Having had a year that any artist would dream of—hanging out with and playing his album to Shawn Mendes, meeting Mick Rock for drinks and signing his first record deal—Julian radiates a wisdom and passion that’s sure to take him a long way, with 2020 being only the beginning of what is sure to be a beautiful journey.
Words by Malvika Padin
Stylist: Phoebe Brannick
H&MUA: Laura Pusey
London-based artist Lily Moore wants all her listeners to know “that it’s all going to be OK.” She wants everyone who listens to her music to go away with a smile, feeling like it was worth it.
Going into music with no idea what she’d sound like, 21-year-old Lily has done incredibly well for herself working up to a 2019 that she describes as “busy, fun and exciting.” Having supported George Ezra for two nights at the Royal Albert Hall – as well as supporting Tom Walker on his tour – Lily has already crossed off major points on her bucket list and now returns with her mixtape More Moore.
An extension of Lily’s More Moore club nights, which started out at West London’s fashionable Mau Mau bar before moving recently to a debut night at the legendary 100 Club, the mixtape – much like the club nights – represents the loose, spontaneous nature of Lily’s song writing as she invites friends along to perform and collaborate over drinks.
Explaining the inspiration behind the mixtape, the young talent says, “In Brighton, I knew of so many places where I could just go and sing, so when I moved to London I started my own thing as a way of clinging onto that. The mixtape was a natural extension – one because it’s a lot less pressure than an album, two because it meant it could be collaborative.”
More sure of herself, of the music she wants to make and the kind of artist she wants to be, Lily is excited at the prospect of new music, touring and just making a career out of her passion for music.
Words by Malvika Padin
Stylist: Phoebe Brannick
H&MUA: Georgina Hammed
Coat: Off-White; Sweater: Dsquared2; Pants: J-brand; Sweaters: Lands End; Chains: Martine Ali
“See, me and music got a weird relationship,” Nimic Revenue ventures. “Music became such a big part of my life that now it just is my life.” The 20-year-old rapper from St. Paul, Minnesota, is taking a rare pause from her home studio to chat through her sharp rise that’s found her positioned as the next big thing to break through from the Upper Midwest. In the words of Minnesota mayor Jacob Frey: “This is our next big star.”
Revenue has been doing music “since I was in diapers,” and recorded an entire album with her brother at the age of 11. Struggling with her identity as a teen, she had a habit for getting into trouble and found herself getting locked up nine times, but music always pulled her back. “I just remember it being my only healing mechanism,” she says.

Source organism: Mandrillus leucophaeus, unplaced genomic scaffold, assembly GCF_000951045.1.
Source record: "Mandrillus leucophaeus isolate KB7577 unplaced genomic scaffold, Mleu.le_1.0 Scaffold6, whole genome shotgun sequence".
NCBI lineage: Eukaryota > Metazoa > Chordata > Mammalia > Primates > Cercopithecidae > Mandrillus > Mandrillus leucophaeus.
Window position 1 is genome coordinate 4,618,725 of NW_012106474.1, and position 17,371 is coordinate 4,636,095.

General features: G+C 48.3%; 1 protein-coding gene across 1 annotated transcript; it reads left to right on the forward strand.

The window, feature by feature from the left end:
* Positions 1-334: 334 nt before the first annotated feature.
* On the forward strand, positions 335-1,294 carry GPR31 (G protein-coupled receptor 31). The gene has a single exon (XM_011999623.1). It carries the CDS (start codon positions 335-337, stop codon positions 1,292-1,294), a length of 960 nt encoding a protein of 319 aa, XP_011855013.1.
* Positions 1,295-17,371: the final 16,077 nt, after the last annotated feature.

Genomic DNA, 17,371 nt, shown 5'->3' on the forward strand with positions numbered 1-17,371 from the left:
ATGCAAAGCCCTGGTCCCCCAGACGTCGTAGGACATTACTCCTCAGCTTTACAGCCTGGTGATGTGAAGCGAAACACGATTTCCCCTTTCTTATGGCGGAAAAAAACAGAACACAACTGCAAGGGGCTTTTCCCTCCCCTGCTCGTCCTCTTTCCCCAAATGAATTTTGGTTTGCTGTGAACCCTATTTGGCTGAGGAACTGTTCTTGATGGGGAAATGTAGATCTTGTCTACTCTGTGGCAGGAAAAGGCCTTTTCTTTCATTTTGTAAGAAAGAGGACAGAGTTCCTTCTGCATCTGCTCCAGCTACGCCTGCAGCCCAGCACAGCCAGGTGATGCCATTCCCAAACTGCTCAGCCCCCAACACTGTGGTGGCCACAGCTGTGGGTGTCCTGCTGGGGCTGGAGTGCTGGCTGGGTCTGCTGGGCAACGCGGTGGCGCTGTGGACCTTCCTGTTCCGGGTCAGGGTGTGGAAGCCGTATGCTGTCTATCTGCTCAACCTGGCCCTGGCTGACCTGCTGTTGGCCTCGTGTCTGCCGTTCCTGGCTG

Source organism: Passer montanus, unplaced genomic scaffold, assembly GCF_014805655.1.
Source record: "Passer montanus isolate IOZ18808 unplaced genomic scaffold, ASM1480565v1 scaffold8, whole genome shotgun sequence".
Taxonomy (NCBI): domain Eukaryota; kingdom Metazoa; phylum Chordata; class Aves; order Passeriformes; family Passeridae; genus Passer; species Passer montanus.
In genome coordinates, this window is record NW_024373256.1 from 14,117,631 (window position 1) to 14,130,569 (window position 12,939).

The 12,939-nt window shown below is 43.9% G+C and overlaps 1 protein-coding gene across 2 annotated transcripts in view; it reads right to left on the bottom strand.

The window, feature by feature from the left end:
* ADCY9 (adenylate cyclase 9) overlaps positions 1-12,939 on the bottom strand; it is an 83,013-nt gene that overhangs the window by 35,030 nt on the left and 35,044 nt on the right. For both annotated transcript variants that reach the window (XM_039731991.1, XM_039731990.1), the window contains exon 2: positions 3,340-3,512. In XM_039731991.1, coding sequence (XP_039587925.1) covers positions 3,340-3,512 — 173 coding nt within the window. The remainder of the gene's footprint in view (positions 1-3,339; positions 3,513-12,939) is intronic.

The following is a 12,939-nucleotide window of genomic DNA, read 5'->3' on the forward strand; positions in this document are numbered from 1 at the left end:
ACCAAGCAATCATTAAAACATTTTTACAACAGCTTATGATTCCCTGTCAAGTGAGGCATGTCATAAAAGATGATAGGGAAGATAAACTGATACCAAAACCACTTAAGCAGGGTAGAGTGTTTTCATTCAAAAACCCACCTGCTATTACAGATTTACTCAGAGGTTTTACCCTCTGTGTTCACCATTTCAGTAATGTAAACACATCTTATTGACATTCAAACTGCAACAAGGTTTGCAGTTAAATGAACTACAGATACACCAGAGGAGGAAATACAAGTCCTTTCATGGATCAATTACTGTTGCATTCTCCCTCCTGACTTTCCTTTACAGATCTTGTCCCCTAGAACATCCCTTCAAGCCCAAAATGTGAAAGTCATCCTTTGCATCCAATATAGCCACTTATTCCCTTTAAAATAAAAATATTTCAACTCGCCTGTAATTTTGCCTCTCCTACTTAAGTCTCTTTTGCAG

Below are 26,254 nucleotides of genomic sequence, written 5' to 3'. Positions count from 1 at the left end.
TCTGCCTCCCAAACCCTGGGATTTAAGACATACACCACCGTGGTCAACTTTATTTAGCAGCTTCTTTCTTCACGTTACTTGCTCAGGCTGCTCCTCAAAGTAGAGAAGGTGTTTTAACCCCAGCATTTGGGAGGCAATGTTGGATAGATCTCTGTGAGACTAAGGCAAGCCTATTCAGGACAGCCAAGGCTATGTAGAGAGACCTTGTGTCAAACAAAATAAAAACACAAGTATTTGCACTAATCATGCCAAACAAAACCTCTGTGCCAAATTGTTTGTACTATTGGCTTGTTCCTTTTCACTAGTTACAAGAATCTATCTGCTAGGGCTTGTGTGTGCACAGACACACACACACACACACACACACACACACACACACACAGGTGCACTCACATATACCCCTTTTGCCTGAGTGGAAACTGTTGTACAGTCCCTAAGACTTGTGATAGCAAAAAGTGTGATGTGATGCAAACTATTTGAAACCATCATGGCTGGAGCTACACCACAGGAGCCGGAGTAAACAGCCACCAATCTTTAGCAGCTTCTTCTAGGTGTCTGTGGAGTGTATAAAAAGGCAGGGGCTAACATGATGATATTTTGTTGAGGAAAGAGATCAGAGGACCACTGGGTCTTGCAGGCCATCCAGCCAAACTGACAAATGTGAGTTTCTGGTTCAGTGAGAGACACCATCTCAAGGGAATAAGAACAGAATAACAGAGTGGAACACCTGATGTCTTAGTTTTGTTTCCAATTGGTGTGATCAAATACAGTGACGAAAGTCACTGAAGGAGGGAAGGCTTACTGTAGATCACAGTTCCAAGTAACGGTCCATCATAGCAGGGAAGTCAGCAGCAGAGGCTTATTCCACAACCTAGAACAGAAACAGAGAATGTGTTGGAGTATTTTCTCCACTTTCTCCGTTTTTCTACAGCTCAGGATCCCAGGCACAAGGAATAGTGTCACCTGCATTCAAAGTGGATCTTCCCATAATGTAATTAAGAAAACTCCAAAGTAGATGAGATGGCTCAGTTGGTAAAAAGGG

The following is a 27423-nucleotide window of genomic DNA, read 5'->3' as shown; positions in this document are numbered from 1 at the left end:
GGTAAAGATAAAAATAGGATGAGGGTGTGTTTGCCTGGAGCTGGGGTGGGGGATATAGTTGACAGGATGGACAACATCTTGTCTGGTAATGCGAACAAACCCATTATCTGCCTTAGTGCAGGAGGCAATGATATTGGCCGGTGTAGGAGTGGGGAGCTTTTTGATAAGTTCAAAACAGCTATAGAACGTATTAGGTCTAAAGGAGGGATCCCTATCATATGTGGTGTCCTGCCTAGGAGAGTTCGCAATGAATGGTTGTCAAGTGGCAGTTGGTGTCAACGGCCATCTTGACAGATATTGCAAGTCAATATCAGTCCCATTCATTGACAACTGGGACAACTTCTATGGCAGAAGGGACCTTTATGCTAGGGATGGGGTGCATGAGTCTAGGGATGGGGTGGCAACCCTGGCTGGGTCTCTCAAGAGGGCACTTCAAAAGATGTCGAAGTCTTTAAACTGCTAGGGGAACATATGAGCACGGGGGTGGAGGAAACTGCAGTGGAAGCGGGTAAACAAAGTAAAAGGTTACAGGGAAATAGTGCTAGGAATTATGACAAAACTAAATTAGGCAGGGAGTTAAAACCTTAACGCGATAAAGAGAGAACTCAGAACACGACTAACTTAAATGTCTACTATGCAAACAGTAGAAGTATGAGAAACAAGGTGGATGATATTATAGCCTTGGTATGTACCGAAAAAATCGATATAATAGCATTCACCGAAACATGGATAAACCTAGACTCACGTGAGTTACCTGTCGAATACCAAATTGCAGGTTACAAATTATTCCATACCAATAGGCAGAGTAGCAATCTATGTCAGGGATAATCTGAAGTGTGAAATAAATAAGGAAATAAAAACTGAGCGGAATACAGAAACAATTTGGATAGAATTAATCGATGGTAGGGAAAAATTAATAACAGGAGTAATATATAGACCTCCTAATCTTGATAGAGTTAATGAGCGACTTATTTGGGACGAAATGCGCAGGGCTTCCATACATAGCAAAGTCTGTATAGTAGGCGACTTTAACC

You wouldn’t think it from her face tattoos, but she broke into the rap game through an unconventional entry point: a love of pop. A die-hard Michael Jackson and Prince fan, Revenue also cites the anthems of chart-scaling acts like Linkin Park, Justin Bieber and Owl City as having made an impression on her sound. It’s rap but channelled through a pop prism, and “Butterfly” taps into the country-rap format popularised by “Old Town Road.”
Revenue also rejects the themes that much of hip-hop revolves around these days as “too much about killing people.” Instead, her lyrical content tackles her battles with depression and being an openly gay female rapper at a time when it’s still something of a rarity.
Vest: Private Policy; T-shirt: R13; Pants: Prabal Gurung; Sneakers: Filling Pieces; All Chains: Martine Ali
‘Lifeline,’ her debut EP, came out earlier this year and found her lacing go-to producer Frankie Bash’s beats with her hyper-melodic, sung-rap style. It’s just been replaced with an elongated ‘Reloaded’ version, boasting guest slots from Chief Keef and fellow Def Jam signee DaniLeigh. “Every song (on ‘Lifeline’) has a message in it for everybody all over the world,” she urges.
Her label, AWLORN (standing for ‘A Whole Lot Of Revenue Now’), was created to offer a helping hand rather than, as the name might imply, generate income. “It’s really something to help artists that are struggling, that struggle just like I did. The industry can be scary sometimes because, being young and shit, you don’t know a lot of stuff. One thing that’s really helped me overall is being able to tell these people, like, you could be exactly where I’m at. It takes nothing but focus.”
Words by Felicity Martin
Stylist: Douglas Wright
H&MUA: Kaori Chloe Soda
Lighting Director: Clay Howard Smith